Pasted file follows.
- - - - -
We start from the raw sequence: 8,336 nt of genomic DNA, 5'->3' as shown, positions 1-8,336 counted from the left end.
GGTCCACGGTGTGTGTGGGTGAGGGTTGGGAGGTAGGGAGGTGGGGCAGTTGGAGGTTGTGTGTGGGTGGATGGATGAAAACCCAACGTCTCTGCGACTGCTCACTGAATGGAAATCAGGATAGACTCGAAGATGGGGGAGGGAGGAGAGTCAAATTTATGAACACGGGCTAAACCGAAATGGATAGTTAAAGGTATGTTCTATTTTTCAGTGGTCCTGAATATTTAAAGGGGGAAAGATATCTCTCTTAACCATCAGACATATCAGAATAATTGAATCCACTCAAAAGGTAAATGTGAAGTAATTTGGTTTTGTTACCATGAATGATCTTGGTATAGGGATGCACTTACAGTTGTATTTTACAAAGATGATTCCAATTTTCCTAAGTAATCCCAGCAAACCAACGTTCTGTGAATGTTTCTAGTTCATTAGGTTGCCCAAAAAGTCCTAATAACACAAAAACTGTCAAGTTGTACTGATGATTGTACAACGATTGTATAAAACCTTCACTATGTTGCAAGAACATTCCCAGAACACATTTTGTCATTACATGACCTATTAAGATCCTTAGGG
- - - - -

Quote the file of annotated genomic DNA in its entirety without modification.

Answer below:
We start from the raw sequence: 8,336 nt of genomic DNA, 5'->3' as shown, positions 1-8,336 counted from the left end.
GGTCCACGGTGTGTGTGGGTGAGGGTTGGGAGGTAGGGAGGTGGGGCAGTTGGAGGTTGTGTGTGGGTGGATGGATGAAAACCCAACGTCTCTGCGACTGCTCACTGAATGGAAATCAGGATAGACTCGAAGATGGGGGAGGGAGGAGAGTCAAATTTATGAACACGGGCTAAACCGAAATGGATAGTTAAAGGTATGTTCTATTTTTCAGTGGTCCTGAATATTTAAAGGGGGAAAGATATCTCTCTTAACCATCAGACATATCAGAATAATTGAATCCACTCAAAAGGTAAATGTGAAGTAATTTGGTTTTGTTACCATGAATGATCTTGGTATAGGGATGCACTTACAGTTGTATTTTACAAAGATGATTCCAATTTTCCTAAGTAATCCCAGCAAACCAACGTTCTGTGAATGTTTCTAGTTCATTAGGTTGCCCAAAAAGTCCTAATAACACAAAAACTGTCAAGTTGTACTGATGATTGTACAACGATTGTATAAAACCTTCACTATGTTGCAAGAACATTCCCAGAACACATTTTGTCATTACATGACCTATTAAGATCCTTAGGG